Got up a little late (4:06 AM), got behind, feeling kind of lazy, and then started thinking about Heathkit, Benton Harbor, MI.  Perhaps you, too, had put one of their electronic kits together, ones that smoked after you plugged it in, like me.  Oh, yeah.  That was exciting!  Perhaps I could do a “Weathkit” in the modern era.  You would order it, being interested in weather and clouds as you are, and it would come in something like a shoebox, but then there would only be a thumb drive in it with a bunch of links for you to assemble your own weather forecast.

At first, of course, you’d be upset because you paid me so much for a thumb drive and complain that the packaging was overdone, misleading.  And then on the thumb drive there would be, say, several links.  They would be tuned, of course, from the region from which you ordered, except maybe one which would be a more general, global  link in case you wanted to check the weather in world trouble spots.  Lastly, there would be one to help you with the “final product” in case you bungled the whole thing like I did with my many Heathkits.

The links wouldn’t be labeled because that would be part of the joy of assembling your own weather forecast from them.  You’d be so excited just to click on each one and see what it was, some of the fun and appeal of “Weathkit.”  A prototype is shown below.  Let me know how much you would pay for these on a 1 GB thumb drive….










Thanks; your opinion is important to us here at WeathKit (pronounced “weth-kit”, NOT “weeeeth-kit”, dammitall!)


Got a trace of rain yesterday afternoon just after noon as a matter of fact, as Cu congestus piled up over the Cat Mountains and drifted over Catalina from the ENE.  The day started much more promising than it ended up since cloud bases had lowered substantially from the prior day and were now just above the top of Ms. Lemmon.  Rain had not been predicted at all the previous day and so the occurrence of even a trace was a bit of a model fumble, a flub.  And, if you looked around, MUCH heavier showers were nearby.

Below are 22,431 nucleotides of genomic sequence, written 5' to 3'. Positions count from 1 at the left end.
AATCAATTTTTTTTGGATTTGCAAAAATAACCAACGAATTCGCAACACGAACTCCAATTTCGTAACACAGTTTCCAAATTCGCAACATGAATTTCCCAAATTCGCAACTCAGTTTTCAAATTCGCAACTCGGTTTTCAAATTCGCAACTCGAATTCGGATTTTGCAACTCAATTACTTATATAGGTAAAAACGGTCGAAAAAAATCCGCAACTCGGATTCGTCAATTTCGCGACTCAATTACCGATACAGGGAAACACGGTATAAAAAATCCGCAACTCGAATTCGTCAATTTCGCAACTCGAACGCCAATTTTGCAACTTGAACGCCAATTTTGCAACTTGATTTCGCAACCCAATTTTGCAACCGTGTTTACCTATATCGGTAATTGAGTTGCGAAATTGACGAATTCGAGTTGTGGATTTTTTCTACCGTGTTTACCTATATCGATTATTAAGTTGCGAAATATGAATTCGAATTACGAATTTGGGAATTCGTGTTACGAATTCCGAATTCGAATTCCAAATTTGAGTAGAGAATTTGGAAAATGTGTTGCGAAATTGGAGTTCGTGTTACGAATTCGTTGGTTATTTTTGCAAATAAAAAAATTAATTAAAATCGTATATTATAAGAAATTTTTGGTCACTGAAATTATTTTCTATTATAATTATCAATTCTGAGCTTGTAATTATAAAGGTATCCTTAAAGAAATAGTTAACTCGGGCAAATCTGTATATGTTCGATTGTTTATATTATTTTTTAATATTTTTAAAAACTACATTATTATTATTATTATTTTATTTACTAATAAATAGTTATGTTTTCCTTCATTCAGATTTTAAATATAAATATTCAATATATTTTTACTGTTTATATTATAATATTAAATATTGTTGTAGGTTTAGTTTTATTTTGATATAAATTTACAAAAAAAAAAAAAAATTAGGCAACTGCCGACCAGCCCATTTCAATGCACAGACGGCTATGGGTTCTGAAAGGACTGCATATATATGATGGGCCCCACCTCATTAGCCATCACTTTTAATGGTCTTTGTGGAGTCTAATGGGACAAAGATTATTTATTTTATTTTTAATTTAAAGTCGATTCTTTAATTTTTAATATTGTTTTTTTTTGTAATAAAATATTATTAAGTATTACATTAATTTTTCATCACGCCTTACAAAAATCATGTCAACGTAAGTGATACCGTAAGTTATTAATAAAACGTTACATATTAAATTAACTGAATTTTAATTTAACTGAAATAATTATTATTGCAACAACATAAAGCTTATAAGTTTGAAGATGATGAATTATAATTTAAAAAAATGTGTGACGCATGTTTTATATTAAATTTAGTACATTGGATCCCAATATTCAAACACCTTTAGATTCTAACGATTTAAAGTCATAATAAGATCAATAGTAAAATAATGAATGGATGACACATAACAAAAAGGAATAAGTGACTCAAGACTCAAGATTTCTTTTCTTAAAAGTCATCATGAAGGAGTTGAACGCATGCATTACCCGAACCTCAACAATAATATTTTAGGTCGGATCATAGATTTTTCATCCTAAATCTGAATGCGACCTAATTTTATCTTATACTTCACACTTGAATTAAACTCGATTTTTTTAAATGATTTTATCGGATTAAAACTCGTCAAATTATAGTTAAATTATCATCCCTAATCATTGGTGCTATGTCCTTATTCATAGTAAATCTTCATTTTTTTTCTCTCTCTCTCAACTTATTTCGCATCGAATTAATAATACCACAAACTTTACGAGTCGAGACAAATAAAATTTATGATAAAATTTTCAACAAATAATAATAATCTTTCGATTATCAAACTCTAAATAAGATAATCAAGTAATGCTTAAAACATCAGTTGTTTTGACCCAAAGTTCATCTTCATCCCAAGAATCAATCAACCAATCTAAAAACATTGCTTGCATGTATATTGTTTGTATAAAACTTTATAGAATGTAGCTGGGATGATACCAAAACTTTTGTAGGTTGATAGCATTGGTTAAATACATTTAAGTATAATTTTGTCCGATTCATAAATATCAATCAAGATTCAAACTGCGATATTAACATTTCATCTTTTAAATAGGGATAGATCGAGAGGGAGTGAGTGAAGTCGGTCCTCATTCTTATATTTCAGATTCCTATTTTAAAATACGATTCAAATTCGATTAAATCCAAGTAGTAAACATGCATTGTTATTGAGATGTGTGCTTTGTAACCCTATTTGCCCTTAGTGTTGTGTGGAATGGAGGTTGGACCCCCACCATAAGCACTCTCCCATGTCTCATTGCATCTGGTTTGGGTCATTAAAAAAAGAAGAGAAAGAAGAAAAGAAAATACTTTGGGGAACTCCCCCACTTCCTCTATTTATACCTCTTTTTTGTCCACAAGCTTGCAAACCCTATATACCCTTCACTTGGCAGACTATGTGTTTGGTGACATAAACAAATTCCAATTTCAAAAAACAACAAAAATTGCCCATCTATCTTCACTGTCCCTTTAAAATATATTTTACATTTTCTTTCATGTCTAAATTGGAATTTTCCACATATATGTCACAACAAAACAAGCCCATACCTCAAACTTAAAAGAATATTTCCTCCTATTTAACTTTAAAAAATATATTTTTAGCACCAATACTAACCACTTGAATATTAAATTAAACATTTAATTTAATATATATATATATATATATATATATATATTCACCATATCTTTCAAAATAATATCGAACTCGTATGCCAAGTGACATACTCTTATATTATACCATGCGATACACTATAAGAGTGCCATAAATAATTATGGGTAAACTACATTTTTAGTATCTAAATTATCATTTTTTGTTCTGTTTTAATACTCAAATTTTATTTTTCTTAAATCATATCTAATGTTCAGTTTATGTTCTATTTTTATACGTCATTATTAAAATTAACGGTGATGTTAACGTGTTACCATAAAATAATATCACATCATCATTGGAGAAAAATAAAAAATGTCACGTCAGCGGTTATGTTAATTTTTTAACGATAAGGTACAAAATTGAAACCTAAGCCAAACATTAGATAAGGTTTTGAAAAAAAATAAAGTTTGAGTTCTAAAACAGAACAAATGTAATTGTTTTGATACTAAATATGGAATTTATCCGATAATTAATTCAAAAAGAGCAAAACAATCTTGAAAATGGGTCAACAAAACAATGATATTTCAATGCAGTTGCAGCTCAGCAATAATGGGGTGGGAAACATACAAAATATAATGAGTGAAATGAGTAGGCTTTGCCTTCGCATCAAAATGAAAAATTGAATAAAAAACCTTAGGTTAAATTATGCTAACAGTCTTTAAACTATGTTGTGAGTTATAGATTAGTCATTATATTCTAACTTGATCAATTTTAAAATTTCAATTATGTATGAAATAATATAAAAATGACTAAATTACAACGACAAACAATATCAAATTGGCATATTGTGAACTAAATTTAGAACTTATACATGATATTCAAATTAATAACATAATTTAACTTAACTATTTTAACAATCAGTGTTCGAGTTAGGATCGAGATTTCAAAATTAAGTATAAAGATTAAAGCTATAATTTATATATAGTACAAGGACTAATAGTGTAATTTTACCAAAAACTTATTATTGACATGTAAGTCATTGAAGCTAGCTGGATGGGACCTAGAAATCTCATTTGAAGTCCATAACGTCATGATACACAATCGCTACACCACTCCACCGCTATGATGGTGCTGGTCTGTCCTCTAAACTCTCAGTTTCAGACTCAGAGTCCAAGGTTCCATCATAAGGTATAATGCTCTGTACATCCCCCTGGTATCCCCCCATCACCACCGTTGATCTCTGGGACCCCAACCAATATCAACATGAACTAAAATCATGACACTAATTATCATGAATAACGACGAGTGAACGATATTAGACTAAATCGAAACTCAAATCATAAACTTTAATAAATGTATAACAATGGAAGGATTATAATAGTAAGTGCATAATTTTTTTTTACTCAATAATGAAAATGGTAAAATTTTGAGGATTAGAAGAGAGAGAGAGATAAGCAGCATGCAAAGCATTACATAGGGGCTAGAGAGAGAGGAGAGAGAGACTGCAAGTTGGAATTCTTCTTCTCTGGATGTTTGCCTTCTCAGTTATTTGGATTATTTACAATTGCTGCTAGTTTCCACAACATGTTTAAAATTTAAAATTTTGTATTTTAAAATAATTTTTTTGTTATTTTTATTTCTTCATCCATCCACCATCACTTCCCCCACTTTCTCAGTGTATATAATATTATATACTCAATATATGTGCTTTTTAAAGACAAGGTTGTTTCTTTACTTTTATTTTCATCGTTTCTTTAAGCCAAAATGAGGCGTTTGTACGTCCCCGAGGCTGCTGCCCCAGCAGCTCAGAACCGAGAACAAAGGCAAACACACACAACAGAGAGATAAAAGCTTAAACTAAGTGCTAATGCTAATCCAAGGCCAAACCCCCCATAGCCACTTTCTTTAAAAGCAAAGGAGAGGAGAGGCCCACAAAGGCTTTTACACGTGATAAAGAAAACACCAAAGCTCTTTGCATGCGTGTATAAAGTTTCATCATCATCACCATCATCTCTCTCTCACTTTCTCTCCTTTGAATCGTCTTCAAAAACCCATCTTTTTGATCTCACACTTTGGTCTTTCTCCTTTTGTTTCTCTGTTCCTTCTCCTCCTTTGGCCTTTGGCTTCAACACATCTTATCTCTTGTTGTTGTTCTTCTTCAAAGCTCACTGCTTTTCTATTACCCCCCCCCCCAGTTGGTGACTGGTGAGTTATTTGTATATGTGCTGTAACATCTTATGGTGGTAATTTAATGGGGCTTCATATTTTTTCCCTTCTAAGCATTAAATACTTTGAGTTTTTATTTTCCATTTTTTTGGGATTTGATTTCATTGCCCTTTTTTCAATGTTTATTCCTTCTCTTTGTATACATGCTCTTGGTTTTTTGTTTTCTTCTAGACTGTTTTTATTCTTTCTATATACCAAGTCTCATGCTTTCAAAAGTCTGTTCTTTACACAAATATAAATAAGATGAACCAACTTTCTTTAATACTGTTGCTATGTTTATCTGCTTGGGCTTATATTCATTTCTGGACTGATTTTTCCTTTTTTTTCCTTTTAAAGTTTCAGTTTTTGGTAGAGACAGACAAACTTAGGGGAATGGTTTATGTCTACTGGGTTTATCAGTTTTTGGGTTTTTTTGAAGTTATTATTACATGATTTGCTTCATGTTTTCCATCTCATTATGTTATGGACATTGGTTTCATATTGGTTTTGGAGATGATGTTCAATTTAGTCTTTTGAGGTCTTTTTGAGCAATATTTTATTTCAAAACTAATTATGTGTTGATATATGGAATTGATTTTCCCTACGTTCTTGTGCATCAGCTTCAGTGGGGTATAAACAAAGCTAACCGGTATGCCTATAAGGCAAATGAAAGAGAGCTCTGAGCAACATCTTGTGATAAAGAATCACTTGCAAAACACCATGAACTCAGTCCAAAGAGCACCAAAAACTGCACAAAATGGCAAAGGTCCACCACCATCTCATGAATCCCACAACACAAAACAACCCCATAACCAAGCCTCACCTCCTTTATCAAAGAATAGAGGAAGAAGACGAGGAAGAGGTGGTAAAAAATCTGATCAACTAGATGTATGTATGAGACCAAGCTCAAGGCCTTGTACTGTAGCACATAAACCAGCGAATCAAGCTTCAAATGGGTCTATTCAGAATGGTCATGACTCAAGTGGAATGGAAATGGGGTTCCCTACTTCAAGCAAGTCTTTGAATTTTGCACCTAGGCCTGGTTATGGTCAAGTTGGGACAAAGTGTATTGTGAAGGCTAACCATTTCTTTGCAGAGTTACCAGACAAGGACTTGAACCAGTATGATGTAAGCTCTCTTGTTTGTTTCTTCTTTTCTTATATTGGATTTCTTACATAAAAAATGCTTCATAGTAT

12:01 PM. Nice cloud street streams directly overhead giving promise of a shower.
12:02 PM. Twin towers show further indications that the cloudy air was going to reach great heights yesterday.
12:19 PM. Its raining from this, pretty early for a rain shower. Maybe we’ll have something great later on!
2:49 PM. Large, but sloping Cumulonimbus calvus forms N of Catalina, top bubble is just now beginning to show the transformation to ice. No rainshaft yet.
12:49. Closeup of that glaciating Cb calvus top. “Calvus” means “bald”, BTW.
2:55 Pm. Its got the big shaft now, but the sloped aspect says this Cb has pretty weak updrafts in it and may not last long. Remember when we used to see these weak Cumulonimbus clouds and sing, “Hang on, slopey, slopey, hang on, da-dum-da-dum-da-dum”, because we knew ones like this probably wouldn’t last?
5:58 AM today! Here’s your sunrise photo, Altocumulus perlucidus, in case you were too lazy to get up and see it. Now, get going on your forecast…

By Art Rangno

Retiree from a group specializing in airborne measurements of clouds and aerosols at the University of Washington (Cloud and Aerosol Research Group). The projects in which I participated were in many countries; from the Arctic to Brazil, from the Marshall Islands to South Africa.